This blog post is certainly a bit different from my usual repertoire, however I strongly encourage any ‘Architect’ level person to have a good grasp of the implications to their customers.
In it’s essence General Data Protection Regulation (GDPR) strengthens the rights of individuals in the European Union (EU) to control their personal data. This places emphasis on businesses ensure they have adequate privacy and data protection measures whilst protecting personal data by design and default.
Individuals will have significantly enhanced rights, such as to access and receive a copy of their personal data, as well as to have it erased.
It should be noted that companies who violate the GDPR could face fines up to the greater of €20 million or 4% of annual global turnover (revenue), whichever is greater. GDPR actually become law in the EU on 27 April 2016 but given the significant changes faced, a two year transition was granted, which means that enforcement begins on 25 May 2018.
For more GDPR information visit the Information Commissioners Office.
GDRP is structured around six principles which are:
- Requiring transparency on the handling and use of personal data.
- Limiting personal data processing to specified, legitimate purposes.
- Limiting personal data collection and storage to intended purposes.
- Enabling individuals to correct or request deletion of their personal data.
- Limiting the storage of personally identifiable data for only as long as necessary for its intended purpose.
- Ensuring personal data is protected using appropriate security practices.
Microsoft have broken down the key changes to GDPR under four key verticals which are:
- Personal Privacy – Individuals have the right to :
- Access their personal data
- Correct errors in their personal data
- Erase their personal data
- Object to processing of their personal data
- Export personal data
- Controls & Notifications – Companies will need to:
- Protect personal data using appropriate security
- Notify authorities of personal data breaches within 72 hours
- Obtain appropriate consents for processing data
- Keep records detailing data processing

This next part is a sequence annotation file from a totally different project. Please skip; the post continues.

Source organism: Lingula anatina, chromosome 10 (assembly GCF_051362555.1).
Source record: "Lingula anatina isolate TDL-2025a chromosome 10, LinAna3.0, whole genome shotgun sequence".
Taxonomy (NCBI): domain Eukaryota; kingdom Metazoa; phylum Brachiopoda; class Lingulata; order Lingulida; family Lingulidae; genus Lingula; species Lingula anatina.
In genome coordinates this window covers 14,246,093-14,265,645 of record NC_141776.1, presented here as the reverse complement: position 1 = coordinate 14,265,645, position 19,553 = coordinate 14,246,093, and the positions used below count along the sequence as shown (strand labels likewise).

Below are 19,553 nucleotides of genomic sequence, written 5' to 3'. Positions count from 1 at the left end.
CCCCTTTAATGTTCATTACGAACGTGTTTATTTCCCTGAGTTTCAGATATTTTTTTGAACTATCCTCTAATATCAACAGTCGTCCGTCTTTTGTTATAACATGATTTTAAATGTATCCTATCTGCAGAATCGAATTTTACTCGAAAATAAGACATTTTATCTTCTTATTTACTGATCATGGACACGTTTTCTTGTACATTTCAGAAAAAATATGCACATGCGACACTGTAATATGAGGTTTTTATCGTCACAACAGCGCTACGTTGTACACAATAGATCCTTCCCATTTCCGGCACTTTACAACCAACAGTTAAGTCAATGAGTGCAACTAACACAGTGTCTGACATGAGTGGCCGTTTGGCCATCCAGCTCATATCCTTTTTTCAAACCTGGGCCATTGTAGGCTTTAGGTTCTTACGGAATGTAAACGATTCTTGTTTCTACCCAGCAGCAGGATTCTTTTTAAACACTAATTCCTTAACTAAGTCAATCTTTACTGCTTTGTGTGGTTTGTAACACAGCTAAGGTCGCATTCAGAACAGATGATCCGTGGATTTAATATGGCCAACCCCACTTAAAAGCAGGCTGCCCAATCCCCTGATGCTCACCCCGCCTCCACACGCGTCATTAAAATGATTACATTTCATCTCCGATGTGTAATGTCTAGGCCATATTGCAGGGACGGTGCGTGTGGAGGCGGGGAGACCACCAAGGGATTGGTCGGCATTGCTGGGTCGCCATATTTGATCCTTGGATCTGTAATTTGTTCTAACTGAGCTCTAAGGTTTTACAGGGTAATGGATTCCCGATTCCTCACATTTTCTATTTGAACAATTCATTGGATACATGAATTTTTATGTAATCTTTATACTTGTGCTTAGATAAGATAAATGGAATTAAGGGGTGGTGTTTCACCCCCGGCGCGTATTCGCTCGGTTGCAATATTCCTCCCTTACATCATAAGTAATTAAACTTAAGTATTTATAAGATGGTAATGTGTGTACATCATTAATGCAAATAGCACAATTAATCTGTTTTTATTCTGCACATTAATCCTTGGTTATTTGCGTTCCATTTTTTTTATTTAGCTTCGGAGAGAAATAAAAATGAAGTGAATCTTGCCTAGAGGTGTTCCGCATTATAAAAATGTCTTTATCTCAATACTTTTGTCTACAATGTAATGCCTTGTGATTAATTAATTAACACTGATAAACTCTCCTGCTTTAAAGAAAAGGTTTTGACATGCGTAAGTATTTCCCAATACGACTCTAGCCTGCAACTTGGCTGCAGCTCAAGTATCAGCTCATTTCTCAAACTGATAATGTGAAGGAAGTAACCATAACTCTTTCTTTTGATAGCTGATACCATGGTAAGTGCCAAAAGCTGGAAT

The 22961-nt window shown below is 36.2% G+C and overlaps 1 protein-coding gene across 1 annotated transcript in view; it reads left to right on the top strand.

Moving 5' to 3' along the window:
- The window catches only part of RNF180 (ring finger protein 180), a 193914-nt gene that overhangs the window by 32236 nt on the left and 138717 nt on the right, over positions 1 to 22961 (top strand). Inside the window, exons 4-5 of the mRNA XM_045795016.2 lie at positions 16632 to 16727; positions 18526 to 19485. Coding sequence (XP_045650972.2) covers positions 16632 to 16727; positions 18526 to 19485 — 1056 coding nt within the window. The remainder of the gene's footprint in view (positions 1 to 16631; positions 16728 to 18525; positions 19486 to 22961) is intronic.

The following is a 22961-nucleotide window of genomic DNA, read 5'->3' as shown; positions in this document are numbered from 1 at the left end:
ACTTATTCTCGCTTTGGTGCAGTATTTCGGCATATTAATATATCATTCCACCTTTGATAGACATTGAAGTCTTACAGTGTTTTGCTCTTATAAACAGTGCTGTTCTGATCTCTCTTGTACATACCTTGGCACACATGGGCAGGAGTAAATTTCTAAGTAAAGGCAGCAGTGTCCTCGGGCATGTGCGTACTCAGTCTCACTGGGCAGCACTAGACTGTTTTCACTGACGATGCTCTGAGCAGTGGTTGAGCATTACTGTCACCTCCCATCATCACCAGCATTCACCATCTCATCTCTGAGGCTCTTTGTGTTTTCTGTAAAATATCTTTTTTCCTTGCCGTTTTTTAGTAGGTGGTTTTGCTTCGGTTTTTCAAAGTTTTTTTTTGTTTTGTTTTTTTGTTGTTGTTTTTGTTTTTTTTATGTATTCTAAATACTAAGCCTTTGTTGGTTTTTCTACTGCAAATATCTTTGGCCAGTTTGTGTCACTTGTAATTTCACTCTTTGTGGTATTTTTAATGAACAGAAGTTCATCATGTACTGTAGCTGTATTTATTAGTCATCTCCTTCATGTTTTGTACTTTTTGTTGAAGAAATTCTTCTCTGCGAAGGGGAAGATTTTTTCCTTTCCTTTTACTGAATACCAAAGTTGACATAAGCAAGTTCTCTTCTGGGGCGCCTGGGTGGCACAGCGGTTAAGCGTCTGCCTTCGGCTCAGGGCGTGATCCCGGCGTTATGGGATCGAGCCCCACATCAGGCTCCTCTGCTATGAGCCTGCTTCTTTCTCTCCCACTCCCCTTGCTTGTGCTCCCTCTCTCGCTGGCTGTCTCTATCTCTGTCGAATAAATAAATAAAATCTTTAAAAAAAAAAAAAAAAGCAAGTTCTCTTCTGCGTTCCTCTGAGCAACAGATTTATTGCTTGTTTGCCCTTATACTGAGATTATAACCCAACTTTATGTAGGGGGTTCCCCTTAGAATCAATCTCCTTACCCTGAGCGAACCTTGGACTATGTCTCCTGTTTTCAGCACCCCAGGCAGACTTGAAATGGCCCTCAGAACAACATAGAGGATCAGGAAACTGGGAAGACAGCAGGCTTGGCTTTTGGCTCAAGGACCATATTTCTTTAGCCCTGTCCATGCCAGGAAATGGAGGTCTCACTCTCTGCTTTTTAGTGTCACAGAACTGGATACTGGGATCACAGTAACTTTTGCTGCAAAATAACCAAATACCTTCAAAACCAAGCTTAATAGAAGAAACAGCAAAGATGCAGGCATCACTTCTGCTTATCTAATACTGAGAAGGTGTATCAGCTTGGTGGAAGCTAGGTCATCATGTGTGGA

- Transparent Policies – Companies are required to:
- Provide clear notice of data collection
- Outline processing purposes and use cases
- Define data retention and deletion policies
- IT & Training – Companies will need to:
- Train privacy personnel and employees
- Audit and update data policies
- Create and manage compliant vendor contracts
Let’s have a look at a scenario around the starters and leavers process. Bob leaves the employment of VMFocus after 10 years service and is moving onto pastures new. Bob requests that VMFocus erases his personal data, what could this effect?
- Active Directory credentials as most are personally identifiable including device logins
- Line of business applications which hold user specific credentials
- Database records
- Email records
- ERP systems
- File systems
- HR records
All of the above items are fairly straight forward to erase data, however thought needs to be given to the order of data removal as a significant number of applications are Active Directory integrated to provide either Same Sign-On or Single Sign-On.
Outside of this, real consideration needs to be given to the 10 years worth of backups that hold Bob’s details, how does VMFocus go about restoring information of tapes and then deleting this? What are the implications in man hours to undertake such as task?
Three months after Bob requesting his personal data is removed, VMFocus is scrutinised and a specific client file and email that Bob was working on needs to be accessed. How does VMFocus go about providing these details?
From a technical perspective, these are some of the questions we need to start thinking about answering. The next few months are going to be very interesting and I expect we are going to see a few companies on the news with GDPR breaches.